As the electric vehicle market demands higher performance, longer range and faster charging, improved thermal management becomes absolutely key. The technologies to the high energy density lithium-ion (Li-ion) batteries that most commonly powered battery electric vehicles (BEVs) are evolving all the time.
With that in mind, we’ve put together some of the most important considerations when it comes to thermal management for electric vehicle batteries.
Minimising the effects of thermal runaway
One of the most significant aspects of thermal management in electric vehicles is the risk of thermal runaway. Thermal runaway is a reaction that occurs when a battery cell breaks down, reaches a critical temperature and causes an unstoppable chain reaction resulting in fire and usually explosion. As electric vehicles have become more prominent in the global marketplace, the risk of thermal runaway has been a growing concern. Thermal runaway cannot be prevented, but the effects can be mitigated. The right solution is needed to slow down the reaction and buy the driver and passengers more time to safely exit the vehicle in the event it does occur. Using high- temperature insulation between the cells of the battery pack and surrounding the pack is key in this process.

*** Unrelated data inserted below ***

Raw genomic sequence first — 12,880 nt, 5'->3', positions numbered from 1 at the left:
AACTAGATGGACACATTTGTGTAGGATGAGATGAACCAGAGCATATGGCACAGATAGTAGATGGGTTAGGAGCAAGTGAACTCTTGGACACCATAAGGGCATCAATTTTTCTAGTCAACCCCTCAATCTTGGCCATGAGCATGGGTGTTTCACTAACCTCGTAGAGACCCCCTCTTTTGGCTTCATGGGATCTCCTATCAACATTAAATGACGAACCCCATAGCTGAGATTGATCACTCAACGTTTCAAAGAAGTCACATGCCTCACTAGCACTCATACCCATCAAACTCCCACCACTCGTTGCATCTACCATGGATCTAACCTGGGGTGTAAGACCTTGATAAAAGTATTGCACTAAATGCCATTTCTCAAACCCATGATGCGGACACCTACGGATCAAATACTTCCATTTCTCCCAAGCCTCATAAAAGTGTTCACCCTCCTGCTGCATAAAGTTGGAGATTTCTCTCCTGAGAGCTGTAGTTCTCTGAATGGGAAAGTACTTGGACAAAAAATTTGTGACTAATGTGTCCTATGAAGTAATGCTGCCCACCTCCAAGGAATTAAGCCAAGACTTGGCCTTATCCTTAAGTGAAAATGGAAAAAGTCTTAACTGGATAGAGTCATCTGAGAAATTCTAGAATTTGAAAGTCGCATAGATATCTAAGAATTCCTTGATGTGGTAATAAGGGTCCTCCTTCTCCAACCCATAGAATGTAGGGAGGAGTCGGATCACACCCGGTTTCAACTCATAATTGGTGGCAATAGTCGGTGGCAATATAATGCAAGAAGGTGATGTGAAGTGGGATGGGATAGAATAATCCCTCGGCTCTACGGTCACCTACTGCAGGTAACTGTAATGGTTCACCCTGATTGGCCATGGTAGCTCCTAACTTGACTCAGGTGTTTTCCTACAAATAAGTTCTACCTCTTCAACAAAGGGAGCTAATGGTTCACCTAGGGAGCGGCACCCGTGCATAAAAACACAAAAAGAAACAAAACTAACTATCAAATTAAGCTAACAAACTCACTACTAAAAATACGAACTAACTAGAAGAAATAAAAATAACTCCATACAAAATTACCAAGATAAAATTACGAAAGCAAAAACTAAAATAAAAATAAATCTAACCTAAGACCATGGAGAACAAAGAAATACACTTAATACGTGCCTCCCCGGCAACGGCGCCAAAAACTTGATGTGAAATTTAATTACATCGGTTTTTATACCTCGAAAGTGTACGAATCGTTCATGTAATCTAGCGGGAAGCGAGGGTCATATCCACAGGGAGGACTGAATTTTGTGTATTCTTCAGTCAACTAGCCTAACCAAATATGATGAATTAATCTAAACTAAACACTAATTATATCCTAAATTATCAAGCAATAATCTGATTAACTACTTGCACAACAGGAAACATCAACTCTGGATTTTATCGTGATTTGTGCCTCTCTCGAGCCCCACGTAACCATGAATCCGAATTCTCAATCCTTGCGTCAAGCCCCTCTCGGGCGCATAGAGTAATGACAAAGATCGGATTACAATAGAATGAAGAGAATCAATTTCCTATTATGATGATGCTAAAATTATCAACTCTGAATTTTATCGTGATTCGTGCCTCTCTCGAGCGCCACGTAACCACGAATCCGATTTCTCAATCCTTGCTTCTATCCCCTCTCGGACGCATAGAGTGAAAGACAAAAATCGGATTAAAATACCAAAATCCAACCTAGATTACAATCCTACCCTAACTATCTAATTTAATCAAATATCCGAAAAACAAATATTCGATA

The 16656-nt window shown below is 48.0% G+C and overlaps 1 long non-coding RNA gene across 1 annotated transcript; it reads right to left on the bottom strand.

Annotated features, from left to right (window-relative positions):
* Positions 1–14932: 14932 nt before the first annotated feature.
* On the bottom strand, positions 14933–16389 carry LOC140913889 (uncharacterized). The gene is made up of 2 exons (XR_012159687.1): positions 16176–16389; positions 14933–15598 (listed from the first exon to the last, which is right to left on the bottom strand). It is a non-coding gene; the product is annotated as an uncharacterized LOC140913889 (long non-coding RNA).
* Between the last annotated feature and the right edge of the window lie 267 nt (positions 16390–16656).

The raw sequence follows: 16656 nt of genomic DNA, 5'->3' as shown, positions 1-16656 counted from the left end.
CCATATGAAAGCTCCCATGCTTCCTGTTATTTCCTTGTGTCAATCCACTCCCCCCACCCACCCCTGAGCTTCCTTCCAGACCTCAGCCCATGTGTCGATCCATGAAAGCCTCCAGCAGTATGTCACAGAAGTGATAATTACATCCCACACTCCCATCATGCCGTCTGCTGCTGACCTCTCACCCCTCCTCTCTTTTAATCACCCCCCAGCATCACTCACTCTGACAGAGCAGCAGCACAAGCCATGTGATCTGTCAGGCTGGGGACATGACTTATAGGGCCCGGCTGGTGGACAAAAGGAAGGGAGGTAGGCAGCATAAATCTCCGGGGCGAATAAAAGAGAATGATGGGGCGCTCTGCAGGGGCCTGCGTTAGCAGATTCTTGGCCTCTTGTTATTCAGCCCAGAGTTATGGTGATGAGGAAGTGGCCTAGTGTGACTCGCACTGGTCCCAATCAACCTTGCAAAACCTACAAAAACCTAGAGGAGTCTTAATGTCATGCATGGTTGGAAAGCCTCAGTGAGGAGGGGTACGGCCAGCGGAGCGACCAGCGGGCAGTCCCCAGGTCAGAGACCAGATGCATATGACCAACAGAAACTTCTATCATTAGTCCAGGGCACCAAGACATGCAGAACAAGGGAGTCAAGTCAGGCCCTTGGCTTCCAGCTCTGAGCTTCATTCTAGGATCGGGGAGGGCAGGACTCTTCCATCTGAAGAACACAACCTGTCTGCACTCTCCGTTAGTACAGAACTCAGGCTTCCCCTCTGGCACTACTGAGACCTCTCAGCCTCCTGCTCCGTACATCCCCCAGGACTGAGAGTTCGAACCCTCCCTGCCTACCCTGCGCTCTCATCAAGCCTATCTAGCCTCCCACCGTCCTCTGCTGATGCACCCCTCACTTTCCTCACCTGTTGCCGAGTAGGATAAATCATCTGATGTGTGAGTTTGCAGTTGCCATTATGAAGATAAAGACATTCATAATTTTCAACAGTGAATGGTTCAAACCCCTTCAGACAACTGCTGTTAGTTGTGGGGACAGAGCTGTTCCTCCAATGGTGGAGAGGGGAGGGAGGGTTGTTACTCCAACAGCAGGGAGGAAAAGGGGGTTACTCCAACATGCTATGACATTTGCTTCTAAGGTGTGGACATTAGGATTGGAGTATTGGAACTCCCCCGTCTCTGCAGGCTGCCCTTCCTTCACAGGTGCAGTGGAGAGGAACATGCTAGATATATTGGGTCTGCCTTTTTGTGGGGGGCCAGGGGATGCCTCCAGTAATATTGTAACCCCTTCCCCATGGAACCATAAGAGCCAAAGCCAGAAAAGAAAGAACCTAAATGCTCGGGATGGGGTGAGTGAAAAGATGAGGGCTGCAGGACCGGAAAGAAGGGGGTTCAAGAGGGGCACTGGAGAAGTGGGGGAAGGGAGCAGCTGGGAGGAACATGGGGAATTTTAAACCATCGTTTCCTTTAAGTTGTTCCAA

Constant temperature changes throughout its lifecycle have an effect on the performance and range of an electric vehicle battery. The correct thermal management is key to extending the battery lifecycle and ensuring maximum effectiveness throughout its lifespan. Batteries can generate as much as 250% more heat after 10 years of use when compared to the start of their lifecycle – as this assuming consistent driving conditions and regular charge-discharge cycles. Further study is yet to be done into variable conditions around the use of an electric vehicle and the effects on the battery over its lifetime – and continued development in thermal management will be key in combating the effects of ageing on a battery.
Temperature and performance
As much as the battery “ageing process” has an effect on thermal management, the temperature can also have a direct impact on the lifecycle and performance of the battery. The service life of an electric vehicle battery begins to decreases faster at operating temperatures of 40°C or higher. Efficiency and output are much lower at temperatures below -10°C. High outside temperatures as well as momentary or temporary peaks caused by high current flow from things like recharging and boosting put the battery at risk of surpassing the critical 40°C.
At Elmelin, we’re working closely with the automotive sector to develop and produce solutions to support better thermal management in electric vehicles and for electric vehicle batteries. If you’d like to find out more about our solutions, get in touch.
Although the concept of electric vehicles is not a new one, our understanding of the technology surrounding them and what makes for better, more sustainable, safer and higher performing vehicles is evolving all the time. Obviously, a key component of an electric vehicle (EV) is its battery – this is quite literally what powers the car – so constant development in this area is key in making EVs suitable for the mass market.
Here’s a quick look at where we currently are with electric vehicle battery technology – and where we ideally need to be.